June 18th, 2013 was one of the most anticipated days for hip-hop fans in a long time. Three albums were to be released that day, and each came with huge expectations. From shortly past midnight on June 18th, people have been intensely debating the all-important question: which album is the best? After many close listens to each of the three albums, I’ve reached a final, definitive ranking.
Kanye West doesn’t make music for you, the ordinary, non-genius who has rational expectations and likes predictability. Kanye doesn’t settle into a comfort zone. Kanye just keeps pushing boundaries further and further, creating whatever it is that he wants to create, while still putting out some of the greatest music of this generation.
“Bound 2” and “Blood On The Leaves” are the two best songs of 2013 so far. They’re absolute masterpieces, on par with any great song Kanye’s made in his illustrious career. The old-school soul sampling and old-school Kanye rhyming on “Bound 2” is Kanye’s way of showing the world that he’s still able to make great songs that sound straight off of 2003’s College Dropout, but that he’s also come so much farther since then. Also, the random Charlie Wilson bridge in “Bound 2″ is amazing, because as The Gap Band and Snoop Dogg have proven, Charlie Wilson is always great. “Blood On The Leaves” is the manifestation of 808s Kanye, soul/piano sampling Kanye, and trap Kanye into a perfect union. Only Yeezy himself could combine “Strange Fruit” by Nina Simone and “R U Ready” by TNGHT into something so good.
“New Slaves” is Kanye at his angry activist best, and the fact that this song is so powerful even without any drums is a testament his great production. “Hold My Liquor” meshes the styles of Bon Iver’s Justin Vernon and drill superstar Chief Keef perfectly, and Kanye delivers a superb Keef-style hard, straightforward, one-basic-rhyme-throughout verse.
Those four tracks just mentioned are the only really GREAT tracks on the album. “On Sight”, “Black Skinhead”, and “Guilt Trip” are all merely very good, with “Guilt Trip” being the best of the three, as Kid Cudi miraculously didn’t ruin it even though his presence on the track wasn’t that necessary. I was disappointed that the album version of “Black Skinhead” was much more toned down than when Kanye performed it on Saturday Night Live, but this one’s still solid. “On Sight” was a cool opening track, and something that only Kanye could get away with.
Overall, all of the Daft Punk productions were a bit of a let down, including “I Am a God” which is in my opinion the worst song on the album. It baffled me that King L had the only full guest verse on the album and did the hook on “Send It Up”, and his lackluster effort combined with a bad Kanye verse made it a pretty bad song. Also not helping “Send It Up”: the atrocious Beenie Man sample. No song has ever needed more Beenie Man. Kanye has some great lines on “I’m In It” and Vernon kills it as always, but Agent Sasco/Assassin’s hyped-up, indiscernible screaming is too much for me to handle.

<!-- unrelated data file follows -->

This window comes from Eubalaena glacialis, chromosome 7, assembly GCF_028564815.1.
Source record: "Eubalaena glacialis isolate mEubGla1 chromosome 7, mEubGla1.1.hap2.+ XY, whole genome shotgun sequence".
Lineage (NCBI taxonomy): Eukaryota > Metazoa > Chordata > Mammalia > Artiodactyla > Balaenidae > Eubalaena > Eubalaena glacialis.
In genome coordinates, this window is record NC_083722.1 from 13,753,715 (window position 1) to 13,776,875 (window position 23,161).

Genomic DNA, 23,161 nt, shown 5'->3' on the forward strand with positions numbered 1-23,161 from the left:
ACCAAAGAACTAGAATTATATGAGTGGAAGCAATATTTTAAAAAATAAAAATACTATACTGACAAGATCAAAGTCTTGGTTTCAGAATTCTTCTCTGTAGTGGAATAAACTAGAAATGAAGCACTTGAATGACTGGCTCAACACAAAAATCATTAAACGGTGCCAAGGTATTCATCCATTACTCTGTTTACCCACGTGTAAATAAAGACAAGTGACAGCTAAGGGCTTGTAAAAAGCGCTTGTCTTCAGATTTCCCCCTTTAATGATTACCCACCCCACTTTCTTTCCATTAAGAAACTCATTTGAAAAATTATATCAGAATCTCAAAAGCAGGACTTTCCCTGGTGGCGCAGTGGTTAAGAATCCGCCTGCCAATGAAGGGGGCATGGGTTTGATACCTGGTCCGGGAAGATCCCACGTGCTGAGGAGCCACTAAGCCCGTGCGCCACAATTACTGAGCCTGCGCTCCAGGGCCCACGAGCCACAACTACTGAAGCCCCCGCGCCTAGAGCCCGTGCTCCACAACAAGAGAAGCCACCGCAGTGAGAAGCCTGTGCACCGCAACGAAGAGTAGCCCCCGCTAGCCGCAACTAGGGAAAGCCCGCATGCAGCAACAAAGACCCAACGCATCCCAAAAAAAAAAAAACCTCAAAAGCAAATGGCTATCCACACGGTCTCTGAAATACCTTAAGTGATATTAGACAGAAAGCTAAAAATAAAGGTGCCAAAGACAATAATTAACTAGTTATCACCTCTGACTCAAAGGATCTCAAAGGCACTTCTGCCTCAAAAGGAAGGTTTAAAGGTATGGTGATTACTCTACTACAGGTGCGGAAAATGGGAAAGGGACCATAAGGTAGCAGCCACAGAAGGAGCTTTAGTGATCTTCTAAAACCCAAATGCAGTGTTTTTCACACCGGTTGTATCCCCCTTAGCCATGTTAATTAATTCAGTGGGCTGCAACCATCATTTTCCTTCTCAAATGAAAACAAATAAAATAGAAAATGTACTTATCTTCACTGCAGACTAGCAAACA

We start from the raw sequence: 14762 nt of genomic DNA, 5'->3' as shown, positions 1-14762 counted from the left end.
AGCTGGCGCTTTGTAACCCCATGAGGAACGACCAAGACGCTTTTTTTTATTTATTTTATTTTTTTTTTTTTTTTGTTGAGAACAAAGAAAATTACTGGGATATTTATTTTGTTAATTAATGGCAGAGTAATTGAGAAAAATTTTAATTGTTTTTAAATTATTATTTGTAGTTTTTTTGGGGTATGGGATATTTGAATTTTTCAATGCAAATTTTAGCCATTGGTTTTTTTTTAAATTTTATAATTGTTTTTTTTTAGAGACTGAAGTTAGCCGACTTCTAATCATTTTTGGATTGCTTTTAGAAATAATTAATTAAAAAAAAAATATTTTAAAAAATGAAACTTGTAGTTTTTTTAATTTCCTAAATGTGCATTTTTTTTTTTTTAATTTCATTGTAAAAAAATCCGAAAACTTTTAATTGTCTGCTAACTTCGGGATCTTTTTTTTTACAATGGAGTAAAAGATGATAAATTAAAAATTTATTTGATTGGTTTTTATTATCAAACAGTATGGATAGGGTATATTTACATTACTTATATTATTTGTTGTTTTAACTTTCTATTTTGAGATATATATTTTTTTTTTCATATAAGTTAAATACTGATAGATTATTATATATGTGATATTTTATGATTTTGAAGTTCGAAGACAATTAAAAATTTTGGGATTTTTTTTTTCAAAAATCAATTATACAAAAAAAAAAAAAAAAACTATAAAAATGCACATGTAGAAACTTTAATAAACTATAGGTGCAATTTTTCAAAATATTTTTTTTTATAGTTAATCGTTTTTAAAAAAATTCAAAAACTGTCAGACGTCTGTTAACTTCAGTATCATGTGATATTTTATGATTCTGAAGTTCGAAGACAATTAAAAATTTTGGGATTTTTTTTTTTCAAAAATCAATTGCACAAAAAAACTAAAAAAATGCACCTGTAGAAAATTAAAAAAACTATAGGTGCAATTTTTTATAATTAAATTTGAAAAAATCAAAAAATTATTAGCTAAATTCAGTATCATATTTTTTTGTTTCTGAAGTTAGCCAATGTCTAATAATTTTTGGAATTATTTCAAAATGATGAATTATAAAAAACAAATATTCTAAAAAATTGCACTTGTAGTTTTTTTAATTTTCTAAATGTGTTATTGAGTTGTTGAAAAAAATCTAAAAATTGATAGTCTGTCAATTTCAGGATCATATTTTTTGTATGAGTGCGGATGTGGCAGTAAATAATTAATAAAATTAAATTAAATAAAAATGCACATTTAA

Yeezus is a damn good album, probably one of the best that’ll come out this year, but a 9.5 like Pitchfork gave it is probably too high. Yeezus definitely won the battle of June 18th, though.
For the last few years, I’ve heard many bros and biddies raving about this rapper Mac Miller. To put it kindly, I wasn’t a fan of his. My friends and I even titled our sort-of joke mixtape #blueslut4, satirizing how he sloppily announced the title of his debut album Blue Slide Park on YouTube. He really couldn’t rap well at all, he seemed unintelligent, and he looked content to settle in among the Asher Roths and Hoodie Allens in the awful frat-rap sphere. Besides the occasional song that had cool production, making it tolerable to listen to despite the subpar rapping (“Nikes On My Feet”, “Best Day Ever”), Miller’s output up through his first album, while commercially successful, wasn’t really anything to be taken artistically seriously.
But after going through and overcoming some drug problems and apparently realizing that he wanted more than to be a soulless frat-rap sensation, Miller stepped up his lyrical skills and artistic focus, brought in some of the best artists in hip-hop right now and made himself a really good album. When I first heard lead single “S.D.S.”, I was very surprised by how intricate his wordplay was, a huge step up from anything I’d ever heard from him before. “Let bygones be bygones, my mind strong as pythons/The day that I die on will turn me to an icon/Search the world for Zion or a shoulder I can cry on” is top-notch.